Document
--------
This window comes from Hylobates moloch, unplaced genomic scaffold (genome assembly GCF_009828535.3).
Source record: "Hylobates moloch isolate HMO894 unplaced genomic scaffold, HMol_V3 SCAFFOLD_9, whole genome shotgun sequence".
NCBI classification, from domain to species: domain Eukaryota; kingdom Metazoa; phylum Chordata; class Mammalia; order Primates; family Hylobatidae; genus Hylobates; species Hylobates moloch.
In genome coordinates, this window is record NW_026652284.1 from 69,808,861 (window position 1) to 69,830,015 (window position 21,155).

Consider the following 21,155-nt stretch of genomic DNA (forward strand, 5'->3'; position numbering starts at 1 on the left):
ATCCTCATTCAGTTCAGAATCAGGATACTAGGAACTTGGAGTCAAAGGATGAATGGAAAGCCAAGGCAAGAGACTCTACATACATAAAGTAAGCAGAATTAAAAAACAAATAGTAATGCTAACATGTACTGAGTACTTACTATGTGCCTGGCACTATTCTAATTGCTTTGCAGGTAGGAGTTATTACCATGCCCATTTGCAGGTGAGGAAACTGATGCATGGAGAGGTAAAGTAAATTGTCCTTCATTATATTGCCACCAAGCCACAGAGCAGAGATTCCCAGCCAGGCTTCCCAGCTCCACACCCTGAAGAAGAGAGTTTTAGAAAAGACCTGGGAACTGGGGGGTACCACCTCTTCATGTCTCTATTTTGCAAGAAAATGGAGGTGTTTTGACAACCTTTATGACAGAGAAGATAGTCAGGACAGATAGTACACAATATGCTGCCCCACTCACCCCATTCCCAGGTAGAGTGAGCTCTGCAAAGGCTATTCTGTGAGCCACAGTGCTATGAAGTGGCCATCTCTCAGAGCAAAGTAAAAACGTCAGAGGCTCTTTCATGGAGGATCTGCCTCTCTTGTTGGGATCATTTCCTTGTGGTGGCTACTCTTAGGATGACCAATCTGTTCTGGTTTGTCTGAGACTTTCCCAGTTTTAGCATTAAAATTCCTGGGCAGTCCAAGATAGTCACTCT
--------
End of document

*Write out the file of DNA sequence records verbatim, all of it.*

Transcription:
This window comes from Hylobates moloch, unplaced genomic scaffold (genome assembly GCF_009828535.3).
Source record: "Hylobates moloch isolate HMO894 unplaced genomic scaffold, HMol_V3 SCAFFOLD_9, whole genome shotgun sequence".
NCBI classification, from domain to species: domain Eukaryota; kingdom Metazoa; phylum Chordata; class Mammalia; order Primates; family Hylobatidae; genus Hylobates; species Hylobates moloch.
In genome coordinates, this window is record NW_026652284.1 from 69,808,861 (window position 1) to 69,830,015 (window position 21,155).

Consider the following 21,155-nt stretch of genomic DNA (forward strand, 5'->3'; position numbering starts at 1 on the left):
ATCCTCATTCAGTTCAGAATCAGGATACTAGGAACTTGGAGTCAAAGGATGAATGGAAAGCCAAGGCAAGAGACTCTACATACATAAAGTAAGCAGAATTAAAAAACAAATAGTAATGCTAACATGTACTGAGTACTTACTATGTGCCTGGCACTATTCTAATTGCTTTGCAGGTAGGAGTTATTACCATGCCCATTTGCAGGTGAGGAAACTGATGCATGGAGAGGTAAAGTAAATTGTCCTTCATTATATTGCCACCAAGCCACAGAGCAGAGATTCCCAGCCAGGCTTCCCAGCTCCACACCCTGAAGAAGAGAGTTTTAGAAAAGACCTGGGAACTGGGGGGTACCACCTCTTCATGTCTCTATTTTGCAAGAAAATGGAGGTGTTTTGACAACCTTTATGACAGAGAAGATAGTCAGGACAGATAGTACACAATATGCTGCCCCACTCACCCCATTCCCAGGTAGAGTGAGCTCTGCAAAGGCTATTCTGTGAGCCACAGTGCTATGAAGTGGCCATCTCTCAGAGCAAAGTAAAAACGTCAGAGGCTCTTTCATGGAGGATCTGCCTCTCTTGTTGGGATCATTTCCTTGTGGTGGCTACTCTTAGGATGACCAATCTGTTCTGGTTTGTCTGAGACTTTCCCAGTTTTAGCATTAAAATTCCTGGGCAGTCCAAGATAGTCACTCT